Protein for All: Fish and the Future of Food

The seas that swirl around us are actually pretty resilient—despite what we often hear about the ocean and the ways it is imperiled. Ecosystems driven to the brink after things like oil spills can actually recover quite quickly. The greenhouse gases we pump into the atmosphere are, in large part, sucked up by our tireless seas.

There may be an even more profound way for the oceans to forgive our mistakes: by providing us lots of food. That’s the premise of a book that came across my desk, The Perfect Protein, by Andy Sharpless. He heads the ocean conservation nonprofit Oceana. There’s a lot of untapped potential swimming all over the planet. If only we managed the way fish are caught, and which fish we eat, there’d be plenty of food for the growing number of mouths on the planet.

Perfect Protein

If that sounds fanciful, it did to me too. Fish aren’t thriving; many of them—species like Atlantic cod and bluefin tuna—have been decimated by overzealous harvest. Countries with lax regulations on catch quotas effectively pillage the seas. Nearly every week I hear about another international conference where some countries are pushing others to stop abusing the ocean to let it recover.

Author Sharpless tries to get above the country-to-country bickering to make a simple point: Countries don’t necessarily need to agree. Most of the world’s edible fish aren’t in the high seas. They’re within 200 miles off coastlines, areas that are generally controlled by only one government. If about ten large countries (the U.S. would need to be a big player) set some basic limits, there would be plenty of fish to go around. And there’s good reason to believe that as America goes, other countries such as Chile, Brazil, and even fish-loving Japan may follow suit.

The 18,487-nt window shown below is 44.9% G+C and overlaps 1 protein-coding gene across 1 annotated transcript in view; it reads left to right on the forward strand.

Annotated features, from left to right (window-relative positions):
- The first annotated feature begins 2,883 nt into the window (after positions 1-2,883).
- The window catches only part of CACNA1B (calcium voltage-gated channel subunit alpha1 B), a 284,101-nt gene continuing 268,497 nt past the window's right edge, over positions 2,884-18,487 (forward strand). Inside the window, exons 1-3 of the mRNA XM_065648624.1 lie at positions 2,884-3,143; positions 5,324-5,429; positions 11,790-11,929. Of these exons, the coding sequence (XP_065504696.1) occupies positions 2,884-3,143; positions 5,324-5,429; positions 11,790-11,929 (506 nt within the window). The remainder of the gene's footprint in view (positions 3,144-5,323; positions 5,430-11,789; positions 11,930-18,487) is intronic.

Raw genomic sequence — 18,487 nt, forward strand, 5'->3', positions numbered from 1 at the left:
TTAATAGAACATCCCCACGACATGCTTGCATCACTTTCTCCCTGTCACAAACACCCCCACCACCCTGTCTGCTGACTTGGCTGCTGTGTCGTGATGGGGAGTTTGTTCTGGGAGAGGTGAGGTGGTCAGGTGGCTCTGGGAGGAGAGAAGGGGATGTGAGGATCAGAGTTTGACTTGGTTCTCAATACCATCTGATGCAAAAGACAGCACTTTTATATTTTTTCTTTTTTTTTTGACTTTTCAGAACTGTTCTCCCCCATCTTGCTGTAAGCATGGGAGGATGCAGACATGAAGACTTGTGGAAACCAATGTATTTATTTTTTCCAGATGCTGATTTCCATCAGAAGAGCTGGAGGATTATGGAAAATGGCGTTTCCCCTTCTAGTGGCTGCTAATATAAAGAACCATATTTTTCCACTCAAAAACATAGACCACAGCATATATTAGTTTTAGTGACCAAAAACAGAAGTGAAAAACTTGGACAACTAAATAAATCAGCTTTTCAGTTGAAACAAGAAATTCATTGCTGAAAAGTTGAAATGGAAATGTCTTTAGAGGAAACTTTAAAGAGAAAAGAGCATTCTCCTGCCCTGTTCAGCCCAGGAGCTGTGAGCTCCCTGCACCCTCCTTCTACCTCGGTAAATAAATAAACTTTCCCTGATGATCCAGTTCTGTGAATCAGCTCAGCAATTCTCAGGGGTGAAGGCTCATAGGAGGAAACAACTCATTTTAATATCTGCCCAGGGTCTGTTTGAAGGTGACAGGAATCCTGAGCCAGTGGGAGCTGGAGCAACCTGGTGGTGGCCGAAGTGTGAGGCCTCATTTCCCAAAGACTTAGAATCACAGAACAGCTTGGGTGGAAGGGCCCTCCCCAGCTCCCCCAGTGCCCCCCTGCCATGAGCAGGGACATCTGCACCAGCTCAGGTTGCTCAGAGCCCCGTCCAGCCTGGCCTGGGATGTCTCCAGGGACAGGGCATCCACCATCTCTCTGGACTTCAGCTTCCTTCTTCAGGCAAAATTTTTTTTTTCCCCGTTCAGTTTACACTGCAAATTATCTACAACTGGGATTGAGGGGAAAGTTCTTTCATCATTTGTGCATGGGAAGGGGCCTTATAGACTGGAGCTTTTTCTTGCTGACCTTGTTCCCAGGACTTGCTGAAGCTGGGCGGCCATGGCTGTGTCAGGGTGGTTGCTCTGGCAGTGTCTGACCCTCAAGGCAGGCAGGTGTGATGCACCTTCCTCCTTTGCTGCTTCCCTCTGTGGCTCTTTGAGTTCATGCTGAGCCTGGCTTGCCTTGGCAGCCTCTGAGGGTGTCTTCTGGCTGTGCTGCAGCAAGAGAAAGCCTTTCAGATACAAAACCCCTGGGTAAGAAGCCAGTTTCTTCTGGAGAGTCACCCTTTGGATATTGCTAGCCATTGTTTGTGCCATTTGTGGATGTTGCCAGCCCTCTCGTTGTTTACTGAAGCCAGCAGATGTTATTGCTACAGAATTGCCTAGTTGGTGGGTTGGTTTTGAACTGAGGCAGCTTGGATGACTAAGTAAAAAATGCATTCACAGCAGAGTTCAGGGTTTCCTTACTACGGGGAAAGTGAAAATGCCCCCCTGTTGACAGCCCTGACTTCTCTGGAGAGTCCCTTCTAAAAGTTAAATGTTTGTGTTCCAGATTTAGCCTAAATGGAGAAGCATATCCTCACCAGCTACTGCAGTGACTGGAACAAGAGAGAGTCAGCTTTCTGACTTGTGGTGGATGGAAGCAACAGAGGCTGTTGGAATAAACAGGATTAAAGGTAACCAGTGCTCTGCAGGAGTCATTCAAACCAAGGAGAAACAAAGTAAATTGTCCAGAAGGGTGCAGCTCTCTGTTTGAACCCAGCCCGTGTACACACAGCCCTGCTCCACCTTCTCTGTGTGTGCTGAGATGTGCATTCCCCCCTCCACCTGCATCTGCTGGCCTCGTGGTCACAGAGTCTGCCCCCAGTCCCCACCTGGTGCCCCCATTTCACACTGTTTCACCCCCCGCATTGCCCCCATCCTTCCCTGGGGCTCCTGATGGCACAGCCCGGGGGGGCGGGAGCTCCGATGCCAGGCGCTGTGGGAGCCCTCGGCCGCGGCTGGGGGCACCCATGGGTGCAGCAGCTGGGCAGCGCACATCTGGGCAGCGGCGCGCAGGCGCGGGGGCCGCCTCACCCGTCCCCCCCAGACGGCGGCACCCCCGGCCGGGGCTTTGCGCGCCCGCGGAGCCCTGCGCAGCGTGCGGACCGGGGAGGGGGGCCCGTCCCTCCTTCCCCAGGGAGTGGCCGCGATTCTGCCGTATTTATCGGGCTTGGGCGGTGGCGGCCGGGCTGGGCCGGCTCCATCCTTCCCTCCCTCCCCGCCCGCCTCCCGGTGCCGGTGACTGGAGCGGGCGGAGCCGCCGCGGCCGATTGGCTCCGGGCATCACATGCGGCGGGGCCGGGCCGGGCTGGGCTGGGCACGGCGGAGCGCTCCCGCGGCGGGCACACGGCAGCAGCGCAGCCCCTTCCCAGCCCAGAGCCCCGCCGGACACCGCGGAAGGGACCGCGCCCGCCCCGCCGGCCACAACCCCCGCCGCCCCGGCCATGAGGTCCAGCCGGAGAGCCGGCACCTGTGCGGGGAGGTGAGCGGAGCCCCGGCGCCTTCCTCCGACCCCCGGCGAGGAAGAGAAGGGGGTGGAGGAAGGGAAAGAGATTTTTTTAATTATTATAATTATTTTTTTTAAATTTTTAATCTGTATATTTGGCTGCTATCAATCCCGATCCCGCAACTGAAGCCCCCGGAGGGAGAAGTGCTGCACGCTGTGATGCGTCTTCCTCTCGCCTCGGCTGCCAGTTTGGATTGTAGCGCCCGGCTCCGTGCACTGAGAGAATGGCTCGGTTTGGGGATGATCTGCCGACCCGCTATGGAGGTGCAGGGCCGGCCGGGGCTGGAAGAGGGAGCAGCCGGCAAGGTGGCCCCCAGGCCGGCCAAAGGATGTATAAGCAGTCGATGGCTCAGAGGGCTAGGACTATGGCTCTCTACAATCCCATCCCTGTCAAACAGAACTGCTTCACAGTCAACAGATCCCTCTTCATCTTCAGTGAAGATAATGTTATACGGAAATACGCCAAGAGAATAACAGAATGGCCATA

Still, the bigger change might need to come from addressing a sizable inefficiency in aquaculture. Fish farmers take highly nutritious, fast-growing species like anchovies, mackerel, and sardines and feed them to larger, less efficient fish like bass and salmon. Getting people to eat those small fish, which are packed with healthy Omega-3 acids, is the solution. And to help start the transition in a big way, Sharpless includes a few recipes from celebrity chefs like Mario Batali and Jose Andres to spark readers’ culinary creativity.

Whether you can get excited about sardine tartar or sautéed mackerel is a matter of taste, of course. But if food volume is the issue, and feeding more people around the world is the goal—and how could it not be?—Sharpless’s sound argument is that changing our tastes to eat more of those small fish (and less of the big ones) could lead to much more protein to go around.